Friday, December 23, 2011

Some simple food before the indulgence of Christmas

Christmas is a time of traditions and every family has their own. Whether it's a glass of eggnog by the fire or tucking into a plate of mince pies in the kitchen; we all have something that makes Christmas special.

One of the things that I look forward to at this time of year is a dish that is traditionally eaten on Christmas Eve in West Kerry. Salted ling in a white sauce served with floury potatoes makes for a very simple supper the day before the richness and overindulgence to come.

(This may not be the most attractive food I've ever posted on this blog but it is some of the tastiest)

Ling (or salt cod) is widely available in the shops in Ireland at this time of year. It's an easy dish to cook but I do urge some caution. The first year I made this, I didn't soak it for long enough and my boyfriend and I both woke up in the middle of the night with mouths as parched as though we'd been lost for hours in the desert. Soak your ling in plenty of water for 24 hours, changing the water two or three times and run the fish under a cold tap before you use it, and you'll avoid this potential pitfall.

I've based my recipe on my mother's as with all traditions, you always want things to taste just as they did when you ate them as you were growing up. She doesn't add leeks but I think they make this traditional favourite even better.

This makes enough for four.
800g of ling

50g/2oz butter
1200ml/2 pints milk
1 onion, diced

6 leeks, washed and sliced into rounds
25g of butter
8 floury potatoes such as King Edward, Russet or Maris Piper
  • Soak your ling in cold water for at least 24 hours, changing the water two or three times in that period.
  • Run it under the cold tap before you cook it to remove any salt flakes.
  • Place it in a shallow pan. Cover with cold water. Bring to the boil and simmer for 20 minutes, or until the fish is cooked. You can tell that it's cooked by the fact that it will flake easily.
  • Cook your potatoes in boiling salted water while your fish is cooking. Floury potatoes can take a while to cook, perhaps as long as the fish does. Check them from 12 minutes into the cooking time. The best way of doing this is by piercing them with a knife. When they're cooked, the knife will go through them easily. Otherwise, the flesh will be resistant. When they are cooked, drain them of water and leave them in the saucepan with the lid on. The residual steam will make them even more floury.
  • You can also cook your sauce while the fish is cooking too. Start by melting the butter in a heavy-bottomed saucepan over a medium heat.
  • Add the chopped onions and cook for one more minute.
  • Stir in the flour and cook for one to two minutes.
  • Add in the milk, little by little, stirring as you go to get a smooth sauce.
  • I also add one or two ladlefuls of the water the fish is cooking in to my sauce. It adds a real depth of flavour and as it has absorbed some of the saltiness of the fish, it means you probably won't need to season your sauce.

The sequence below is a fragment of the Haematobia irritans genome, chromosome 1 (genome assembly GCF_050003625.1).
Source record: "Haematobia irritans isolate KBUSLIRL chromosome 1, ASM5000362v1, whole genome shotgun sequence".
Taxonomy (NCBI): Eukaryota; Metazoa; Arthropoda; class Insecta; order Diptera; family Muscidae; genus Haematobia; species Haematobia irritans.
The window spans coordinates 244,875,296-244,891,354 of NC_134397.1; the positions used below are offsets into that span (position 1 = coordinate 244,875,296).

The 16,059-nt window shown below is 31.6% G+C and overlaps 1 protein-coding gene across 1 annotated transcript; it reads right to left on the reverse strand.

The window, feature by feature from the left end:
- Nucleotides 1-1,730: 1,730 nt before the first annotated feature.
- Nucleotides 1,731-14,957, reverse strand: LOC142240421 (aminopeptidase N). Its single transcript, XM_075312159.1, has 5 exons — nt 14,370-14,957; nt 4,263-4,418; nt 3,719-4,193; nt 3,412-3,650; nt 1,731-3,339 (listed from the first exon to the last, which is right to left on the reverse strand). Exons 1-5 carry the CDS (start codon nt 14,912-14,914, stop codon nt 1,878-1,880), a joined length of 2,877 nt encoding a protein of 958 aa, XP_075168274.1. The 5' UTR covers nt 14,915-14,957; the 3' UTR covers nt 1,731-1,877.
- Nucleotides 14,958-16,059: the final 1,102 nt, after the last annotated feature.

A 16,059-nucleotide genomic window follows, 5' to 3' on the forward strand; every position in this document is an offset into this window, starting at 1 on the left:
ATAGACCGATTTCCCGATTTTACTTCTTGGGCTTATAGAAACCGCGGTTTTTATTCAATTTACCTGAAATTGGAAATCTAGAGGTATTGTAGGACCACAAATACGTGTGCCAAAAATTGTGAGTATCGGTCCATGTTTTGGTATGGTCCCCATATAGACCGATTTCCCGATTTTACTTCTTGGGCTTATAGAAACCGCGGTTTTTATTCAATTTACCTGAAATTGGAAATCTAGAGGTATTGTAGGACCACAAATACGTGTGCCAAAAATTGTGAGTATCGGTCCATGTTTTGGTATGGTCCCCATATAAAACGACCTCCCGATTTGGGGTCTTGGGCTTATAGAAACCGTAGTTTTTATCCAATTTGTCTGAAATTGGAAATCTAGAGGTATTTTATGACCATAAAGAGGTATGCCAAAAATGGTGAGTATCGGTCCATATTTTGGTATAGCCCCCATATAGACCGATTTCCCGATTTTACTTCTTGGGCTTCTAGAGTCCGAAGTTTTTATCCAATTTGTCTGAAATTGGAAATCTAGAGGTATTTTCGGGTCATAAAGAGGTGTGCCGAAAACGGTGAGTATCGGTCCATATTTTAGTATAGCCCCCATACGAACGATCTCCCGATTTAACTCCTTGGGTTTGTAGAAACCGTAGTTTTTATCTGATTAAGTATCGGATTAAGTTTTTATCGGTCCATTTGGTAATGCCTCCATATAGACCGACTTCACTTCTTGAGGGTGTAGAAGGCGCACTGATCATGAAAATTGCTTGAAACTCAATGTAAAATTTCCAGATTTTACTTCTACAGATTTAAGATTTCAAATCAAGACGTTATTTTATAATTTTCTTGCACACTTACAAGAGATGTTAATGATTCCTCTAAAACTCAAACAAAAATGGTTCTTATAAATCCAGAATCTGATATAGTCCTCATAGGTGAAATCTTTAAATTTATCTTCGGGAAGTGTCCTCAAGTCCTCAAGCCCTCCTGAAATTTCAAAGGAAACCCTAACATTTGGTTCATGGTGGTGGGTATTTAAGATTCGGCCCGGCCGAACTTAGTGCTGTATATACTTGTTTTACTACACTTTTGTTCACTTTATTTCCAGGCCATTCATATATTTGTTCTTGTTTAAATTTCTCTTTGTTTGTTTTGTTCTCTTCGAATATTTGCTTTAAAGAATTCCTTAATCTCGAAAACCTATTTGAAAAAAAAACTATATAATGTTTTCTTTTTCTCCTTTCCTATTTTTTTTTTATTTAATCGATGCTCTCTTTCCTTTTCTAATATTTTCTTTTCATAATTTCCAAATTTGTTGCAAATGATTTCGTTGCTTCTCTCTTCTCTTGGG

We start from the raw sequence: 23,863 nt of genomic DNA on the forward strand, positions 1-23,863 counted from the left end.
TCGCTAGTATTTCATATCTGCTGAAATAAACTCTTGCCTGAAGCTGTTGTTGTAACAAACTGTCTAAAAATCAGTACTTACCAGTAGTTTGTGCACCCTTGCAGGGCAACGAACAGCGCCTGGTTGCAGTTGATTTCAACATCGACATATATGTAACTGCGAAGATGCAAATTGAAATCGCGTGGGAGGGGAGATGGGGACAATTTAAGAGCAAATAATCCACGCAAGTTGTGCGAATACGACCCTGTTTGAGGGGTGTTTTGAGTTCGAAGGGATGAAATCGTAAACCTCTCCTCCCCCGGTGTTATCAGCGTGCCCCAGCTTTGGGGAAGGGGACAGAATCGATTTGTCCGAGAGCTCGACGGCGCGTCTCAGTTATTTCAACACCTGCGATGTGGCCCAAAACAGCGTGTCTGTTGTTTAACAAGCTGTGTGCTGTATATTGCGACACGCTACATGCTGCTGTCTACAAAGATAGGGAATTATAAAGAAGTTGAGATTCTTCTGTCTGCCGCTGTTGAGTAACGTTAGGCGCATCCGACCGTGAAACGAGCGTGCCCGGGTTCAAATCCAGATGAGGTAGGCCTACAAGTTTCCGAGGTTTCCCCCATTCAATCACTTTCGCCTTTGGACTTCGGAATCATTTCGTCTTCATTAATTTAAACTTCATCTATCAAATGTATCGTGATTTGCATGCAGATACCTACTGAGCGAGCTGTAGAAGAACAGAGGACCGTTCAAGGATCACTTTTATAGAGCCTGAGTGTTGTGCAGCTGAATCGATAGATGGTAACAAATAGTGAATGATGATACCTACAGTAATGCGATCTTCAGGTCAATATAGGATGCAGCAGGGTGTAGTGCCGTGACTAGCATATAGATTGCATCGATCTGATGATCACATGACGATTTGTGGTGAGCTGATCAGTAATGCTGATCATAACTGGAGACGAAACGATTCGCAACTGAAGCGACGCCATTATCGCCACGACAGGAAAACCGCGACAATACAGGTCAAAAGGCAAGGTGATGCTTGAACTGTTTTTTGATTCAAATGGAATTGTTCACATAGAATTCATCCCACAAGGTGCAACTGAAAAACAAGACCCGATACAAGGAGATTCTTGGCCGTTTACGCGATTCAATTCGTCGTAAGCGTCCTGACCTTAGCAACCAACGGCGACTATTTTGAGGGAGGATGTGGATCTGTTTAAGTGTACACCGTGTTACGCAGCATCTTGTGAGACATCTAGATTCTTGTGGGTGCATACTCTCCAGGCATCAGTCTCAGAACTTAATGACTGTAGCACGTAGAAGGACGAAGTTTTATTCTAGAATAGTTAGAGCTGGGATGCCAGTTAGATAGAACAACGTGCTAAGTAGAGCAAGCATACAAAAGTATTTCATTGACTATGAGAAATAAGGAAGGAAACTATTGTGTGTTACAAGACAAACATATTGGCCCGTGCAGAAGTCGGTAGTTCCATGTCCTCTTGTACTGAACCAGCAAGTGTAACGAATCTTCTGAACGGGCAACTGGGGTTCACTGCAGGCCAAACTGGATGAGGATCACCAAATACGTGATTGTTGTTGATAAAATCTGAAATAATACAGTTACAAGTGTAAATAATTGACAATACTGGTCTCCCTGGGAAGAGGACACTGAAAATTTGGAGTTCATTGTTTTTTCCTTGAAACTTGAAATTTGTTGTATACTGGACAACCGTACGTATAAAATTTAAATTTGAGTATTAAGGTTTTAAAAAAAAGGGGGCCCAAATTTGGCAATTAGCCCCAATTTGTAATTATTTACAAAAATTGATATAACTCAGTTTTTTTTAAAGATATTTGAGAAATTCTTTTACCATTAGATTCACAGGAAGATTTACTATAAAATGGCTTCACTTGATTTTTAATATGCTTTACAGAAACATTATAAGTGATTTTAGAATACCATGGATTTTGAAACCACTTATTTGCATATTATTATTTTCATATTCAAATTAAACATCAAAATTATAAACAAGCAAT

• Make the leeks by melting the butter in a frying pan over a medium heat and cooking the leeks in it for four to five minutes or until they have softened and coloured slightly.
  • When your fish is cooked, remove it from its cooking water and set aside until it is cool enough to handle. Then flake it into the sauce. Add the leeks. Check for seasoning. You probably won't need to add salt but you may like to add some white pepper.
  • Serve with the floury potatoes.

The saltiness of the fish, the creaminess of the sauce, the crunch of the leeks, the sweetness of the onions and the soft flouriness of the potatoes – this is one of the real traditions of Christmas.

Before I go, I'd like to wish you all a happy and a peaceful Christmas. May it be full of all of the good things - food, family and friends.

Monday, December 19, 2011

So, you don't like plum pudding? Never fear for Sharon is here...

There are only six days to Christmas and most of you will already be licking your lips at the thoughts of dinner. But what of those of you who don't find the prospect of a turkey dinner followed by plum pudding so appetising? What are you going to do?

This is where I come to the rescue. Because I am one of your tribe, particularly when it comes to the sweet treats of the festive season.

I don't like dried fruits. I find them overwhelmingly sweet and as a result, Christmas cake, plum pudding, mince pies and all sorts of other specialities of the Christmas season are off the menu for me (although I must admit I enjoyed these when I made them for my boyfriend last week).

Instead, I prefer my festive fancies to look more like this:

A layer of crunchy hazelnut meringue, a decadent chocolate cream and whipped cream offset by tart raspberries - could there be a better dessert?